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Tough times for Nigerian referees seeking to go professional

A Nigerian referee on duty
by Ijeoma Okigbo, AIPS Member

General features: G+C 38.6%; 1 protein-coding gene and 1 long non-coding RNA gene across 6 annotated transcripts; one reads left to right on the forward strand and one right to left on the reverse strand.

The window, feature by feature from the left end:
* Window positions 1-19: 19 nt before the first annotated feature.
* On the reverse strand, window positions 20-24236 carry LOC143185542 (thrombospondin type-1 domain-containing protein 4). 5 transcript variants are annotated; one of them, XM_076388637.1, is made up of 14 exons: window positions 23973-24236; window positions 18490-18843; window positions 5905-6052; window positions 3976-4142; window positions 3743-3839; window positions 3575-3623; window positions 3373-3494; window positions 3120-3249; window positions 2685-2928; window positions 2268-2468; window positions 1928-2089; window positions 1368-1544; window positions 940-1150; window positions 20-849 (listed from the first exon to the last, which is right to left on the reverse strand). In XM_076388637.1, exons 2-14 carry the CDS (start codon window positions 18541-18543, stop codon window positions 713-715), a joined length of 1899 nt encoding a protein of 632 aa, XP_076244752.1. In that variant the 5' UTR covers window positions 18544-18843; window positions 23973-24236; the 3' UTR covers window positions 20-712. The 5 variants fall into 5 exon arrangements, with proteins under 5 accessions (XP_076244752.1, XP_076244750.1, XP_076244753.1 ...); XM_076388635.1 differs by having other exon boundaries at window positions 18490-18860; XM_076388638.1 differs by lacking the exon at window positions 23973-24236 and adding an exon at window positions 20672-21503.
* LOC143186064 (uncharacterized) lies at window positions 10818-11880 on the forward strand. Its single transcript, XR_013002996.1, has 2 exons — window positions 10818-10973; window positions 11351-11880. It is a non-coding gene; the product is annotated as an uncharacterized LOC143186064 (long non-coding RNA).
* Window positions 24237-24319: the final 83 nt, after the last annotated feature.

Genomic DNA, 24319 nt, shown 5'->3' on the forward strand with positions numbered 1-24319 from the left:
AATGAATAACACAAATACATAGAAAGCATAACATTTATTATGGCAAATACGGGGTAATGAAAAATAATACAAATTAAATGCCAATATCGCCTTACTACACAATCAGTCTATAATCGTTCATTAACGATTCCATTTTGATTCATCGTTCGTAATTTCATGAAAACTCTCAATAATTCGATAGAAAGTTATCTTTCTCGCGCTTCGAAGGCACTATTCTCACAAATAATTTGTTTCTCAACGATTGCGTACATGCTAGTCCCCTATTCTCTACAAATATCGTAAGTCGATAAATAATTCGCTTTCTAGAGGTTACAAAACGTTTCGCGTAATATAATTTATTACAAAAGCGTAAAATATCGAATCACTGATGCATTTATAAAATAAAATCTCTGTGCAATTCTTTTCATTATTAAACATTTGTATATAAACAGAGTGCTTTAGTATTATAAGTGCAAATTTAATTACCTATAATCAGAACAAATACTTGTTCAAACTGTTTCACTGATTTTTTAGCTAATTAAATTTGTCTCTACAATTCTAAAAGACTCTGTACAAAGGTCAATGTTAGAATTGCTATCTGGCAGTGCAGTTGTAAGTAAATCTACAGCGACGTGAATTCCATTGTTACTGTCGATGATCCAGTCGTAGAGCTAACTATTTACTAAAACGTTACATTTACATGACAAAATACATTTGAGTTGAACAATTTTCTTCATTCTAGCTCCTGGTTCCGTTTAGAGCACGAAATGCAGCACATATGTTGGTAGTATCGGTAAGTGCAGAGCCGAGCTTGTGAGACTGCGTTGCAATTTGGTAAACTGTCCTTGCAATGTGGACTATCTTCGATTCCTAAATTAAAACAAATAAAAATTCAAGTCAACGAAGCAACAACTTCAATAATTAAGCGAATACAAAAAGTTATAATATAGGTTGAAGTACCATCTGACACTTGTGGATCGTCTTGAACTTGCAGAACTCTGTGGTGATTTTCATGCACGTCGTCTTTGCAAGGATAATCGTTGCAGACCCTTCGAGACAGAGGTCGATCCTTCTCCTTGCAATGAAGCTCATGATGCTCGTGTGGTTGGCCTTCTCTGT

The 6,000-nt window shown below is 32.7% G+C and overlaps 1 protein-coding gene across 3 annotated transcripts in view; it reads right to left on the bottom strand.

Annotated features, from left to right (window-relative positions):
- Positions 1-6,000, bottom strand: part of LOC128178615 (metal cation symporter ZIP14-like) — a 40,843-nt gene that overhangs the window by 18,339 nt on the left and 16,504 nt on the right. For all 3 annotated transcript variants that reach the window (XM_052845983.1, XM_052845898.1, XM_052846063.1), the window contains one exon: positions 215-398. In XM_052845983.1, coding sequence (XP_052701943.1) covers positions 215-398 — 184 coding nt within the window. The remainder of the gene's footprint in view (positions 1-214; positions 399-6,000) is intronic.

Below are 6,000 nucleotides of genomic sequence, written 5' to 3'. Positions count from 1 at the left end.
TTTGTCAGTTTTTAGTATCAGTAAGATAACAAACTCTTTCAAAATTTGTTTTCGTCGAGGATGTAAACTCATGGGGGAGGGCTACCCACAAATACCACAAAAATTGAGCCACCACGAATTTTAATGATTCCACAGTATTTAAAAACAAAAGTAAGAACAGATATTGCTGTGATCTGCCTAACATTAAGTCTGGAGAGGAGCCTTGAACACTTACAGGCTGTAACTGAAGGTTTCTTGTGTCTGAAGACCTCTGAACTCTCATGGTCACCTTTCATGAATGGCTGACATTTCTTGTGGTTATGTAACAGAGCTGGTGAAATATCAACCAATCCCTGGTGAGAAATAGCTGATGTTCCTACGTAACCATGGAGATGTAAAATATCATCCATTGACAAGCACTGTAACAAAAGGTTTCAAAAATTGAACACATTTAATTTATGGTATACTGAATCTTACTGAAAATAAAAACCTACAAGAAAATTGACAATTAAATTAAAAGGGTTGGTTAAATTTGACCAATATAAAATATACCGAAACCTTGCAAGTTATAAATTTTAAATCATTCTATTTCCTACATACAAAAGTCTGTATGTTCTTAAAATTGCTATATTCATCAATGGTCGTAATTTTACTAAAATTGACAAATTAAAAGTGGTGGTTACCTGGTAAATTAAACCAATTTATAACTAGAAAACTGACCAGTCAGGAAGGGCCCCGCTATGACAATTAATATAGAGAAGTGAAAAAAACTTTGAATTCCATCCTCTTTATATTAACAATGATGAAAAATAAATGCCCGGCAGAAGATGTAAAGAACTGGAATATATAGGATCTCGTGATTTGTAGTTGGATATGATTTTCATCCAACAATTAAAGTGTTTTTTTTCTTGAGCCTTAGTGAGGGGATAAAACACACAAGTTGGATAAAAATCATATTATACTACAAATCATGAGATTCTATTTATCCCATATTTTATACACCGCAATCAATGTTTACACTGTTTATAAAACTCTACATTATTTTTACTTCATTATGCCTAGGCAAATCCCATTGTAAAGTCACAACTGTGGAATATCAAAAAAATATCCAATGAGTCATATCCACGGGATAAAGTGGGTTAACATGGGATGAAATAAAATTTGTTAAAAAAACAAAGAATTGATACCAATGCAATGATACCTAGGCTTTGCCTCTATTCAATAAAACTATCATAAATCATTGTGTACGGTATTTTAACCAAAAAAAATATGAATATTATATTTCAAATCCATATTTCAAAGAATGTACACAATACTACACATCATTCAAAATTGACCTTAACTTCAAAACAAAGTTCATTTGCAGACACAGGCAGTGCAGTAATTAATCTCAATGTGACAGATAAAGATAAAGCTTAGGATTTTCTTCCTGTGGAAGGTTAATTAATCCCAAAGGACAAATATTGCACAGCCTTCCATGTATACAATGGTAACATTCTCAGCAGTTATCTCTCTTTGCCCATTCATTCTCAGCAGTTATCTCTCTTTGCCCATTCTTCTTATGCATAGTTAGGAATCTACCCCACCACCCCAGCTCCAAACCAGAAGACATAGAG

Abuja, May 14, 2018 - Refereeing in Nigeria has in the past been treated as a part-time engagement, but the refs are slowly embracing the trade as a full time job. As football in Africa continues to go professional, referees have not been left behind. Some have even abandoned high paying jobs to focus on refereeing. Investigation by AIPS media reveals that the League Management Company (LMC), the organizers of the Nigerian league pay about 120, 000 naira per game (about 334 USD) to the referees in the Nigeria Professional Football League (NPFL), the country’s top tier. The above amount is relatively a good monthly pay in Nigeria but sometimes the referees are allegedly being lobbied by club administrators to officiate in favour of certain teams thereby creating basis for bad officiating. Besides, these referees have a lot of challenges in discharging their duties. Input of Club Administrators This is one of the ills of good officiating in Nigeria and Africa as a whole. Emmanuel Zira, the chairman of Adamawa United Football Club, a second tier side in Nigeria, accused the club owners of being the architect of bad officiating in the country. “Officiating is part of football and therefore we need to raise the quality of officiating in our league. It is a fact that there are good referees and bad ones too,” Zira told AIPS media. “But it must also be emphasized that we (club owners) are the architect of this bad officiating, because it takes two to tango. “If you don’t give, they (referees) will not collect. “If club owners make it a collective decision not to give money to referees and instead work with LMC to increase the referees’ package, then our league will grow. “This is the only way we can bring out the best in our coaches. Otherwise they will just fold their arms and expect the club management to win matches for them,” he said. Bribing referees could mean we have probably been grooming lazy coaches in Nigeria who expect the clubs to win matches for them. At the moment, Nigerian referee Joseph Ogabor is serving a one year ban by CAF for trying to manipulate the first leg playoff tie between the NPFL champions Plateau United and USM Alger of Algeria in favour of his Nigerian home side. Fans As we all know, football is a religion in Nigeria and the fans contribute immensely to its growth or destruction. It is regrettable to say that in the NPFL, fans are not educated on how to conduct themselves at match venues. It is almost impossible to go through a season without an incident of crowd violence or harassment of referees. If officiating does not favour a section of the crowd, violence is almost inevitable. A week ago, Heartland Football Club was fined 6.25 million naira (about 17,361 US Dollars) by the LMC over fans assault on referee Yusuf Garba, injuring him badly during Match day 18 against NPFL defending champions Plateau United. This incessant situation makes referees bow to the yearnings of the crowd for sake of their lives. Some are openly threatened with their lives making the profession very tricky. Limited Security These referees are not even confident that the security (usually policemen) provided at match venues can save them from the anger of the crowd. The number of policemen at the stadia is usually one tenth of the crowd, if at all it is up to that. They cannot even protect themselves well enough let alone saving match officials when the heat is on. Little wonder referees fall victim always to violence at match venues. Zira wants security operatives at match venues to be trained in crowd management. “I cannot remember the last time any security agent was trained on crowd management and this is perhaps the reason why referees lives are always on the line. “This is because the security operatives are poorly trained and we as administrators should begin to look at that,” he said. Zira was also quick to point out that poor officiating, which reduces the quality of the league contributes to the country’s weak performance in continental tournaments. Meanwhile, Sharif Rabiu Inuwa, Nigeria Football Federation (NFF), Referees Committee chairman, shortly after his appointment said the present board is committed to ensuring transparency in refereeing decisions. “The NFF Referees Committee under my leadership will offer zero tolerance for non-transparency in refereeing matches during the 2017/2018 season. Our referees must show highest possible level of dedication, integrity and transparency in all their decisions. “We are very much determined not to stop at anything to install a refereeing structure that benefits the standard of the game in Nigeria while promoting the game and sustaining rapid development of our country’s football culture” Inuwa said. It is however, pertinent for Nigerian fans to be conscious of the fact that referees are humans and the league can only improve if we provide a safe platform for our referees to operate.
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